I didn’t care where Kashgar was.
I had ridden my bicycle to B&N–I ride my bike almost everywhere—and was drawn as much by the beautiful cover as the cycling.
This, I decided, would be my first book of the summer.
“Kashgar? Where’s Kashgar?” my husband wanted to know. Uh…Maybe it’s in China, maybe it’s in Russia. Turns out it is now a city in the western part of the Xinjiang Uyghur Autonomous Region of the People’s Republic of China.
The novel is divided into three linked narratives: a diary written in 1923 by Evangeline, who is is traveling with missionaries in Turkestan and has brought her bicycle; a narrative set in present-day London about Frieda, a young woman who has a research job that requires travel to cities where Arabic is spoken and who has had a longterm affair with a married man; and the story of Tayeb, a Yemen refugee who has lived pretty much underground in England for 15 years, and who is on the run from police because of his graffiti art.
At the beginning of each of Eva’s chapters is an epigraph from Maria E. Ward’s Bicycling for Ladies, a guidebook published in 1896. But the quotes have little to do with Eva’s diary entries. Eva has traveled to Turkestan with her sister, Lizzie, a photographer, and Millicent, a fanatical missionary. Before Eva leaves England, she serendipitously gets an assignment from a publisher to write a lady’s guide to cycling. But we rarely see Eva cycling–she pushes her bike a lot.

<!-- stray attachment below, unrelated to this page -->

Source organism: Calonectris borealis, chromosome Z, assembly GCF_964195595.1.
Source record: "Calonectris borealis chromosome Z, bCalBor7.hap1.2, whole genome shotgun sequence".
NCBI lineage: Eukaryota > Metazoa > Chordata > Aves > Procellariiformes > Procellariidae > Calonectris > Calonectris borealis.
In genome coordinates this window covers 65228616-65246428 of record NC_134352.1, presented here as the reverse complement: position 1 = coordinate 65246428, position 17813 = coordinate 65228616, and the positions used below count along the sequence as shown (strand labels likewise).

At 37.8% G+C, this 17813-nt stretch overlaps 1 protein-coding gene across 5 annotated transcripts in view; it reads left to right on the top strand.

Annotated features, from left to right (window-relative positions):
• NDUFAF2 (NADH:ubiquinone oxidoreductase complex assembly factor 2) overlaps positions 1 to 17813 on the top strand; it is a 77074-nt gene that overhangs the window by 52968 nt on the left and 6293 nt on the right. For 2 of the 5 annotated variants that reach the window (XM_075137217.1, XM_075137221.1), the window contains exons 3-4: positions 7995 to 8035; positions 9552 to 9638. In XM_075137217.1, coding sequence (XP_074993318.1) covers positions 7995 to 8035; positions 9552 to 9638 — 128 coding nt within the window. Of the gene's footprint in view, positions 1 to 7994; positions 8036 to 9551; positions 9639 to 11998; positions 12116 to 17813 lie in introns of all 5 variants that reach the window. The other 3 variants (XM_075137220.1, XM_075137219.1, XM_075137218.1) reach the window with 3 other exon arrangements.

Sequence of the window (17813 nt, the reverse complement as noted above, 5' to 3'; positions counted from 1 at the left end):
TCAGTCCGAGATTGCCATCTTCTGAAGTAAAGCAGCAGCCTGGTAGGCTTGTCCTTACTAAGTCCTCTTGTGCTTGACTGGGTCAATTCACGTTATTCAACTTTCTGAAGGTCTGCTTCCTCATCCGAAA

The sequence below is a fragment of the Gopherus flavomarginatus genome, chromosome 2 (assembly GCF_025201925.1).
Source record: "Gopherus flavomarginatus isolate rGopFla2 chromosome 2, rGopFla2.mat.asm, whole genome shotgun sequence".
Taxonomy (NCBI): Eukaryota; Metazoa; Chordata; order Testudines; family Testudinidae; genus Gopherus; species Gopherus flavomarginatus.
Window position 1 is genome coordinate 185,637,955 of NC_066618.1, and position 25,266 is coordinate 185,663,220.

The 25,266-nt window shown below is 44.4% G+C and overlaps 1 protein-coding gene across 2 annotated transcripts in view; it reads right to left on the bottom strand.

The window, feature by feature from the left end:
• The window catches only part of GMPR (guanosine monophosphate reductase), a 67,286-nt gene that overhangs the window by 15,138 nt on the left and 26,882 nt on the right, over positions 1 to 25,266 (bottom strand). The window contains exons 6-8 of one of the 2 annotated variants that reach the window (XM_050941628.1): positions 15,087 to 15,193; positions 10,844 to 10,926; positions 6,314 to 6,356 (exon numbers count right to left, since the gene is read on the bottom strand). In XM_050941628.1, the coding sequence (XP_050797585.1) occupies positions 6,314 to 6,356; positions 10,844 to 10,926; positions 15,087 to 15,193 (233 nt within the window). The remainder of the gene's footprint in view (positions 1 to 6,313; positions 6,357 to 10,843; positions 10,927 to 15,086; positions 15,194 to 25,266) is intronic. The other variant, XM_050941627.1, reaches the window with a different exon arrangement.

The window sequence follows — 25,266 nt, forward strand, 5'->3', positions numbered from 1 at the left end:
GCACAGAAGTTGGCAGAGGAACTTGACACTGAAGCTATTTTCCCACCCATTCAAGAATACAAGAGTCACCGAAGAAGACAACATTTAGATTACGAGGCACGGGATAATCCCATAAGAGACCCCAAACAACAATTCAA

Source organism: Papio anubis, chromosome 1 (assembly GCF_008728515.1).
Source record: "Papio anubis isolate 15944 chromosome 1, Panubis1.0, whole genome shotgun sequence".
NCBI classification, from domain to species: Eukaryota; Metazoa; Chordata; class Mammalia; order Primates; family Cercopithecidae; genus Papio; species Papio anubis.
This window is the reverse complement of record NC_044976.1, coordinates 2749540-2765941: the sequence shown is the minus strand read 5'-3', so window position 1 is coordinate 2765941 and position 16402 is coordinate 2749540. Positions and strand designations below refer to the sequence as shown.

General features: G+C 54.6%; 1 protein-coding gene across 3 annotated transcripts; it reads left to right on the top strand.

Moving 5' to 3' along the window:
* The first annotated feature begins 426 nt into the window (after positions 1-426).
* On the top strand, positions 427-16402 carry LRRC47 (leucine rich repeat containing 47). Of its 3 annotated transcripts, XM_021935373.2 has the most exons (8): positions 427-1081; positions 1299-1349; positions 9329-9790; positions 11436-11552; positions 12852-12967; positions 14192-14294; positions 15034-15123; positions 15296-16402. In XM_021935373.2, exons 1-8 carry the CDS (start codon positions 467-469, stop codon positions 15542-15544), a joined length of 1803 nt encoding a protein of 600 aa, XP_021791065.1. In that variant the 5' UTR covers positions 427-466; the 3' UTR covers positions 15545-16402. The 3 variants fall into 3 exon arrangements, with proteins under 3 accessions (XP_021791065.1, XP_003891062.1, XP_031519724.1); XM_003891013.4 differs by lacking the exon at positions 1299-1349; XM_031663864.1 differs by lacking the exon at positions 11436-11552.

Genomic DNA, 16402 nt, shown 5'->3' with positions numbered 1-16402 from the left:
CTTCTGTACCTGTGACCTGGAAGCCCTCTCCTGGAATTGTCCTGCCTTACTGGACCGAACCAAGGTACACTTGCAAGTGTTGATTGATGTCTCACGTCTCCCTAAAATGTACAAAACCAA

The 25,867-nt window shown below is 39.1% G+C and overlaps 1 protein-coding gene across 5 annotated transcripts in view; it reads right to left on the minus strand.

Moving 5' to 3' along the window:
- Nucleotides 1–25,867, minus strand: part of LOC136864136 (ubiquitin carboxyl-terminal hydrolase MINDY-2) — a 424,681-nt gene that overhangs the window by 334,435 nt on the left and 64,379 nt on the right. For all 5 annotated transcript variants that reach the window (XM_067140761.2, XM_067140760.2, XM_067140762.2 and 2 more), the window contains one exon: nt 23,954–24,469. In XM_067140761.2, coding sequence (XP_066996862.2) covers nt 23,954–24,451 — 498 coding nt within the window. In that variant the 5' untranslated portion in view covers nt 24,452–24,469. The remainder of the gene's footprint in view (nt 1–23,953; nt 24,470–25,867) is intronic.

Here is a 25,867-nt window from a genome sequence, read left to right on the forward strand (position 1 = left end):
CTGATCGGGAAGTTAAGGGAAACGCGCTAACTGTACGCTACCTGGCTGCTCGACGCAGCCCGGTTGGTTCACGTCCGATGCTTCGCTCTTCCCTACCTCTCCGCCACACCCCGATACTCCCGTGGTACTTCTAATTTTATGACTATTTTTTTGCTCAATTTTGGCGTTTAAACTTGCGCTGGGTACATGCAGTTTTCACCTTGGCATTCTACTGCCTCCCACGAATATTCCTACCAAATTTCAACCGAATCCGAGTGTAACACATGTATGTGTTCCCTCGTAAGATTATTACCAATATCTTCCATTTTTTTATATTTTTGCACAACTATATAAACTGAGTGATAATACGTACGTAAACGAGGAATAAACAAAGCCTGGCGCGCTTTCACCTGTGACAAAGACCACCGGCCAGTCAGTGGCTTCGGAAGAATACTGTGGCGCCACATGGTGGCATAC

Joiner’s writing is charming, but the plot contrivance that drives the book initially put me off: when the three travelers emerge from the desert, they find a young girl in labor. Millicent delivers the baby, and when the girl dies, she is accused of murder. The three are put under house arrest in Kashgar, and live in a beautiful house on the edge of the city.
Millicent insists that they keep the baby. It seemed highly unlikely, but I read on. Joinson gradually develops the characters, and I grew to love Eva, who writes her journal, takes care of the baby, and tries to protect her sister from Millicent’s dangerous promulgation of Christian pamphlets. The Muslim men rage against Millicent.
The modern-day narrative seems more believable and is more enjoyable. Frieda’s married lover stands her up her first night home from a traumatic trip, and she finds the immigrant Tayeb camping outside her apartment. She gives him a blanket, and in the morning he leaves a beautiful illustration on her wall.
And the friendship between them grows: when Frieda receives a letter saying she has inherited the possessions of Irene Guy, a woman she has never heard of, she has a week to clear the house out. It provides a place for Tayeb to stay, as they try to figure out who Irene was.
After 50 pages I was completely absorbed in this entertaining novel, which is a kind of Guernsey Literary and Potato Peel Pie Society with cycling. The novel is not perfect–it’s a first novel, and it takes Joinson a while to develop the connections between the stories–but I was hooked.
Very enjoyable–great summer reading–but don’t expect a classic.